Unlike Express, Koa handlers are simply async functions, and do not require you to call
res.send(). This removes a huge potential source of difficult-to-trace errors and server hangs and makes the framework very easy to pick up for new developers.
In this article I’ll take you through how to get started with a new web application project using Koa and TypeScript
Getting Set Up
Koa requires a version of Node with async function support, so before starting make sure you have Node 8.x (or above) installed. Node 8 will become the new Long Term Support release in October 2017, so it is an excellent choice for starting a new project.
We’ll now create a new node project with the following installed:
- Koa Router
- TS-Node & Nodemon for auto-build & restart during development
Create a new folder for your project, then execute the following commands:
npm init # and follow the resulting prompts to set up the project
npm i koa koa-router
npm i --save-dev typescript ts-node nodemon
npm i --save-dev @types/koa @types/koa-router
Now in the root of your project, create a new tsconfig.json file and add the following content:
Note above that we configure TypeScript to transpile to ES2017 — this ensures that we take advantage of Node’s native async / await functionality.
Creating the Server
As Koa is a microframework at its core, it is very straightforward to get it up and running.
In your project directory, create a src folder, and inside it create a new file: server.ts with the following contents:
Running the server with Nodemon and TS-Node
During development, it can be a pain to remember to restart the server every time you make a change, so I like to set up my server-side projects to automatically restart on code changes.
To do this, we’ll add a watch-server npm script to our project. To do this, add the following to the “scripts” section of your package.json:
"watch-server": "nodemon --watch 'src/**/*' -e ts,tsx --exec ts-node ./src/server.ts"
Now to start your new TypeScript Koa project, just execute the following:
npm run watch-server
You should see the below output:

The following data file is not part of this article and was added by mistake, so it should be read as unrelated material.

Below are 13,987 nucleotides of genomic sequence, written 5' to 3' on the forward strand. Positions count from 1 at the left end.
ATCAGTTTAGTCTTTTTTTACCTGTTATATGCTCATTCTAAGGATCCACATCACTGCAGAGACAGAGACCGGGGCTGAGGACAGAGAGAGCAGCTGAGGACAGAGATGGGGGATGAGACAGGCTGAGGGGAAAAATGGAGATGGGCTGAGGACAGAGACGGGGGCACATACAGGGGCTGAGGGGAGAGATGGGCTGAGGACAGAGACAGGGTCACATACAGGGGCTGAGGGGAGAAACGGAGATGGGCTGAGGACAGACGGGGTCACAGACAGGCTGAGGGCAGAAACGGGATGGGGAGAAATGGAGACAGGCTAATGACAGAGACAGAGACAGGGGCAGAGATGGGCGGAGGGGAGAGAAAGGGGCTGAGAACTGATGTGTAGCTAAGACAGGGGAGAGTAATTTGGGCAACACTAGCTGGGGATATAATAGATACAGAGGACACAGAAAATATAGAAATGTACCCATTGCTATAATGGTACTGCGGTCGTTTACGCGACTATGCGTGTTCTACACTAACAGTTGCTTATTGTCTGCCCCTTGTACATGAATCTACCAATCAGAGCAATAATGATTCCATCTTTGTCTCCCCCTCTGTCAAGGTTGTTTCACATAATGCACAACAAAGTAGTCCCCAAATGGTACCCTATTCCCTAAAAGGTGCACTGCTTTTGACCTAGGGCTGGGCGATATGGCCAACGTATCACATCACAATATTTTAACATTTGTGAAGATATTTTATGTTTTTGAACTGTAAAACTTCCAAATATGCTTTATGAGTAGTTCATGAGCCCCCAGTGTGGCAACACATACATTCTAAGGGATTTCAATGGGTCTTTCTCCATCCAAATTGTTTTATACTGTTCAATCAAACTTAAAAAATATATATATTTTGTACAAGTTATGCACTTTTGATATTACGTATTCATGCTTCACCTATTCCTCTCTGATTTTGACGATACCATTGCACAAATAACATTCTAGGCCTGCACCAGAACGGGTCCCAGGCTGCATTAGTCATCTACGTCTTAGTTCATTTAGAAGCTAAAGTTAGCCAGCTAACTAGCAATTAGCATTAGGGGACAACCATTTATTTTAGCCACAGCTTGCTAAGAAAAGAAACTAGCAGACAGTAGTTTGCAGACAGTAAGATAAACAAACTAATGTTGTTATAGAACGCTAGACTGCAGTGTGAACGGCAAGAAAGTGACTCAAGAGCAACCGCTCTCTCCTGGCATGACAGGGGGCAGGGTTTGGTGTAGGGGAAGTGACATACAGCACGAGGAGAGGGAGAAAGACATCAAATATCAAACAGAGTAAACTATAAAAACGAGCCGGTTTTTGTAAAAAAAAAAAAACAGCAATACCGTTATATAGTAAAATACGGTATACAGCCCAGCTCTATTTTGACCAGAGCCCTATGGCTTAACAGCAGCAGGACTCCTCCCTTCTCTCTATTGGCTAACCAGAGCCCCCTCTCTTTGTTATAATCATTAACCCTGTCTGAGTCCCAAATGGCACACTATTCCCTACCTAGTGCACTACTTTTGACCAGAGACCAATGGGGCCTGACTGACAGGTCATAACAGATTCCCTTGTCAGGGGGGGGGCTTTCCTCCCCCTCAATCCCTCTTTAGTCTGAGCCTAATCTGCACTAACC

Now you should be able to access http://localhost:3000/ in your browser :)
Building the Application — Adding Middleware
The main Koa library consists of just the basic HTTP functionality. To build a full web application we’ll want to add appropriate middleware, such as for Logging, Error Handling, CSRF Protection, etc.
In Koa, middleware is essentially a stack of functions, created via
app.use(). When a web request is received, it is passed to the first function in the stack. That function can process the request, then optionally pass it on to the next middleware function.
Lets extend our example above to include a middleware function that logs the URL of each web request to the console:
In the example above we now define two middleware functions:
- The first middleware function takes the Url from the request context (
ctx.url) and outputs it to the console using
- The function then does
await next()which tells Koa to pass the request down to the next middleware function in the stack
- The second middleware function comes from
koa-router— it uses the url of the request to match the route we configured via
Now when you access http://localhost:3000/ in a browser you should see output similar to the following:
Obviously, you don’t really want to be reinventing the wheel for your web apps. Depending on the types of app you want to create, the following middleware could be useful:
- Koa Router
- Koa Body Parser (for JSON and Form Data support)
- Koa Cross-Site-Request-Forgery (CSRF) prevention
- Koa Examples (lots of useful stuff, including error handling)
I have created a basic TypeScript & Koa project, which is available here for those interested :)